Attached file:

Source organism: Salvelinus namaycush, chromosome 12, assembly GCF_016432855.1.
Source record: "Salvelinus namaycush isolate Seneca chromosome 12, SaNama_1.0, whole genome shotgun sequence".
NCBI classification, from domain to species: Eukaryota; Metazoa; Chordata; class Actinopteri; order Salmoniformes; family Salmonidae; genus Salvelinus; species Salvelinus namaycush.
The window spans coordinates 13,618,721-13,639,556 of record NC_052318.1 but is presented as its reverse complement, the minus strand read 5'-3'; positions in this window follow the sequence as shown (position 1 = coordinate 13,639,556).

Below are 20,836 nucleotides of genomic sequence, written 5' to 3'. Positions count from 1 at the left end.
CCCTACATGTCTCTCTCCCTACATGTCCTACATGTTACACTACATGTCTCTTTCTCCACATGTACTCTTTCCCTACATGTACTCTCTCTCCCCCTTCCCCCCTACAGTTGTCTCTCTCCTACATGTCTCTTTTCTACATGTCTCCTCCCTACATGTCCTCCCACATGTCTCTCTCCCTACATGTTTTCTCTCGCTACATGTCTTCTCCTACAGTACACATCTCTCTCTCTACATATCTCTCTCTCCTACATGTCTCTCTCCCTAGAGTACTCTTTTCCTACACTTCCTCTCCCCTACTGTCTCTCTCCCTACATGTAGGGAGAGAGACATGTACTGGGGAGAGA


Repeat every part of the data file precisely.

Source organism: Salvelinus namaycush, chromosome 12, assembly GCF_016432855.1.
Source record: "Salvelinus namaycush isolate Seneca chromosome 12, SaNama_1.0, whole genome shotgun sequence".
NCBI classification, from domain to species: Eukaryota; Metazoa; Chordata; class Actinopteri; order Salmoniformes; family Salmonidae; genus Salvelinus; species Salvelinus namaycush.
The window spans coordinates 13,618,721-13,639,556 of record NC_052318.1 but is presented as its reverse complement, the minus strand read 5'-3'; positions in this window follow the sequence as shown (position 1 = coordinate 13,639,556).

Below are 20,836 nucleotides of genomic sequence, written 5' to 3'. Positions count from 1 at the left end.
CCCTACATGTCTCTCTCCCTACATGTCCTACATGTTACACTACATGTCTCTTTCTCCACATGTACTCTTTCCCTACATGTACTCTCTCTCCCCCTTCCCCCCTACAGTTGTCTCTCTCCTACATGTCTCTTTTCTACATGTCTCCTCCCTACATGTCCTCCCACATGTCTCTCTCCCTACATGTTTTCTCTCGCTACATGTCTTCTCCTACAGTACACATCTCTCTCTCTACATATCTCTCTCTCCTACATGTCTCTCTCCCTAGAGTACTCTTTTCCTACACTTCCTCTCCCCTACTGTCTCTCTCCCTACATGTAGGGAGAGAGACATGTACTGGGGAGAGA